“That’s pretty exciting, because it means that hopefully everybody is doing their due diligence as far as in protecting their birds,” Schmitt says. It’s an important issue to Iowa as the state is a leader in egg laying and a leader also in turkey production. Schmitt says he’s confident those industries are taking the proper steps to keep the disease away. “In the state of Iowa, our commercial operations are very well in tune in as far as biosecurity operations,” according to Schmitt. “Certainly a lot of those have seen what’s going on and have even intensified and reviewed those biosecurity to make sure that it is not introduced into their populations of birds.”

He says the operations have had such biosecurity measures in place long before this outbreak in other states. He says the operations don’t allow visitors and those who come in cannot have any contact with birds in the last three days, and he says those who work in the facilities are not allow to own their own private birds. Schmitt says anyone who keeps chickens or other birds privately should take precautions.

“If you are walking through areas where wild waterfowl have been and you have a backyard population — its extremely important to change your shoes, make sure things are clean before you walk in with any poultry,” Schmitt says. Schmitt says the influenza cannot be transferred to humans and is not a health concern in that regard.

(Radio Iowa)

IA State Parks Featured in America’s Top Family fishing and Boating Spots Sweepstakes

Ag/Outdoor, News

March 25th, 2015 by Ric Hanson

Officials with the Iowa Dept. of Natural Resources say the Recreational Boating & Fishing Foundation (RBFF) is searching for the top 100 family fishing and boating spots across the nation, and several Iowa state parks are among those being considered. Iowans participating in the vote can ensure their favorite places to boat and fish are recognized nationally.

Iowa locations include Lake Macbride (Solon), Lake Pahoja (west of Larchwood),
Little River Watershed Lake (west of Leon) and Green Valley Lake (northwest of
Creston). Entrants can vote daily until April 12, 2015 for the three parks they
feel offer the best experience based on family amenities, location and the
likeliness to catch a fish or enjoy a day on the water. The parks with the most
votes will be placed on 2015 America’s Top 100 Family Fishing and Boating Spots

To learn more about the sweepstakes and to vote for your favorite parks, got to
www.takemefishing.org and click on the link to America’s Top Family Fishing and Boating Spots Sweepstakes. Visit the Iowa DNR web site at www.iowadnr.gov for more information about each Iowa location including amenities, popular fish species and fish stocking information.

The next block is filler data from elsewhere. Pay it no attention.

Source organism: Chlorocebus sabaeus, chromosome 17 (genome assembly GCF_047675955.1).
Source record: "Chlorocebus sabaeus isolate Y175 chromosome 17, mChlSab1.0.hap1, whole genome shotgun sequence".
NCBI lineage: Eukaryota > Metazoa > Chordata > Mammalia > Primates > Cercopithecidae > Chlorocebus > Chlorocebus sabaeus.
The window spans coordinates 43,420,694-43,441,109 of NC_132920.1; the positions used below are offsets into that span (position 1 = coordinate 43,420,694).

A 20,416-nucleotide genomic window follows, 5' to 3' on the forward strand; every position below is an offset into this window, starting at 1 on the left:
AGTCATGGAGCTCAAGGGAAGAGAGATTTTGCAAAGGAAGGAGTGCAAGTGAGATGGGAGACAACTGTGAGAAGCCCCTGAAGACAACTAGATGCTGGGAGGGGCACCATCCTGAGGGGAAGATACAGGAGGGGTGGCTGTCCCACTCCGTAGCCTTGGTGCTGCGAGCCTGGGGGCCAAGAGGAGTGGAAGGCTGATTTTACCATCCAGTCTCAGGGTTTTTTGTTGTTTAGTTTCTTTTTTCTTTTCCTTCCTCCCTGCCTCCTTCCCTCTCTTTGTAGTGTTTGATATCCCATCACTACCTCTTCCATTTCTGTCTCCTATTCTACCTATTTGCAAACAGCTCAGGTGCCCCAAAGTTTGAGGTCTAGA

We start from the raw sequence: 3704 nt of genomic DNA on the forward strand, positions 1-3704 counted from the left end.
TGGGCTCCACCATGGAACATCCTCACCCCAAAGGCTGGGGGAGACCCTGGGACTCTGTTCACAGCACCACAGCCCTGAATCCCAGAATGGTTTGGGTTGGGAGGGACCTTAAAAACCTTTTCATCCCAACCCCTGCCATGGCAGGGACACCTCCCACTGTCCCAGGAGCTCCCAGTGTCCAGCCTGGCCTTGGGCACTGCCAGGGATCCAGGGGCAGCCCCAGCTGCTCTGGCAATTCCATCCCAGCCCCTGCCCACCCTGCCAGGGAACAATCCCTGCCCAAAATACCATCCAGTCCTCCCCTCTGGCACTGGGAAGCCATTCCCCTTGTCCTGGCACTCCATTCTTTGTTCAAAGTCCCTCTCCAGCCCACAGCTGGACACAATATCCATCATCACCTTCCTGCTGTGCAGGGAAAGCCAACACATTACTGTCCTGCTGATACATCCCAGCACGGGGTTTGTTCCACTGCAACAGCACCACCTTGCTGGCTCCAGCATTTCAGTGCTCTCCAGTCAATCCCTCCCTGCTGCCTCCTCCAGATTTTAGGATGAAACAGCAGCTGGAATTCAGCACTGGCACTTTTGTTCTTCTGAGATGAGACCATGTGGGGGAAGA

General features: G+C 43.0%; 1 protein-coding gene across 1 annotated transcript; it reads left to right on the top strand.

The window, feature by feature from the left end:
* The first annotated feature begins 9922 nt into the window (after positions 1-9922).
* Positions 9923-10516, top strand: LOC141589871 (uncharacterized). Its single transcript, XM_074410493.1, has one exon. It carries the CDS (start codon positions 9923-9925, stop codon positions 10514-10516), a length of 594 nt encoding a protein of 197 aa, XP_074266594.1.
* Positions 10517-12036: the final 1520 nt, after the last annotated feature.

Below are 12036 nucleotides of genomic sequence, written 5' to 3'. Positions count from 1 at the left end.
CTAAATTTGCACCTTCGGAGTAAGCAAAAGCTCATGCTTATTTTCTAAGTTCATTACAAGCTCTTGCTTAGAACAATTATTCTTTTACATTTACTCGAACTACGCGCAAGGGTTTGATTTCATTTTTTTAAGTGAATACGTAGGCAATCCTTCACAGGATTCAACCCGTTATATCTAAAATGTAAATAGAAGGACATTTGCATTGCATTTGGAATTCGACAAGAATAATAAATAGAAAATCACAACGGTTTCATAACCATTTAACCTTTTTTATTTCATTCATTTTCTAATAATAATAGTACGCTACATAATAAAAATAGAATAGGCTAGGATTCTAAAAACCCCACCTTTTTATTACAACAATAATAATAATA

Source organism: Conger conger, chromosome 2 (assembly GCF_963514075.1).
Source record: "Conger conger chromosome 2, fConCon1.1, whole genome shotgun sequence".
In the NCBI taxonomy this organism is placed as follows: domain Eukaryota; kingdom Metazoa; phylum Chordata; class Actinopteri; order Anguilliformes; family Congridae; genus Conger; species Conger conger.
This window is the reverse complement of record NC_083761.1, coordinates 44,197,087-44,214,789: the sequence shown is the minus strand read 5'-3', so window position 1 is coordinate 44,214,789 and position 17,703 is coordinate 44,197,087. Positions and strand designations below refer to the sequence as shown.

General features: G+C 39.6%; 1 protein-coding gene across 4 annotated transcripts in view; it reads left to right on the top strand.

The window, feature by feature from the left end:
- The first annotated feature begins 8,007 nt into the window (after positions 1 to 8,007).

Cass County Extension Report 03-25-2015

Ag/Outdoor, Podcasts

March 25th, 2015 by Chris Parks

w/ ISU Extension Program Coordinator Kate Olson


Farmers have until next Tuesday to choose a Farm Bill program

Ag/Outdoor, News

March 25th, 2015 by Ric Hanson

Iowa farmers have just under a week remaining to decide which federal farm program is best for them. Jeff Davis, the Farm Services Agency director for Plymouth and Sioux counties, says March 31st is the last day farmers can elect between the three farm bill programs. Davis explains the provisions of the ARC-co which is based on county figures. “So, you use your county yields and prices to create a revenue,” Davis says. “If our county doesn’t reach that, you get paid on whatever base you have in that commodity and you can receive the payment no matter whether you plant the commodity or not.”

Davis says farmers may want to inquire about the ARC-ic program which allows farmers to place all farms under one program. “That deals with the revenues for the entire farm, which can mean two or three different farm numbers,” Davis says. “It’s everything that’s in that program. That’s a little more difficult to explain. You’d have to just sit and go through the numbers with that one.”

Farmers have another option, too.  “We have the PLC program which is all based on price,” Davis says. “If price goes for corn below $3.70, then there would be a payment, but that would be an average price for the marketing year. At this point, they are projecting a little bit, possibly, of a payment but we’ll have to wait and see on that.”

Davis says whatever farm program a farmer decides upon, they will remain with that program through 2018. He says farmers can also sign up one farm with one program and another farm with a second program, or they can split the programs with different crops. Davis encourages farmers to visit their county F-S-A office prior to next Tuesday’s deadline in order to have all of the options explained.

(Radio Iowa)

NE woman arrested on Cass County warrant associated w/cattle theft

Ag/Outdoor, News

March 24th, 2015 by Ric Hanson

Sheriff’s officials in Cass County report a Nebraska woman was arrested Monday on a Cass County Theft warrant. 42-year old Amy Louise Springer, of Omaha, was charged with Felony Theft in the second degree.  The charge stems from the theft of cattle from Freund Brothers Farms in January, at which time 57-year old Ervin John Jacob, of Omaha, was also charged. Springer was taken to the Cass County Jail where she is being held on $5,000 bond.

Shelby County Fire Danger “Moderate” 3/23-26

Ag/Outdoor, News

March 23rd, 2015 by Ric Hanson

The Shelby County Emergency Management Agency says with a burst of cool weather and moisture expected over the next few days, they’re asking businesses and fire stations in the County to place their “Fire Danger” signs in the “Moderate” category for the next few days. The next update will be Thursday, March 26th. Moderate Fire Danger rating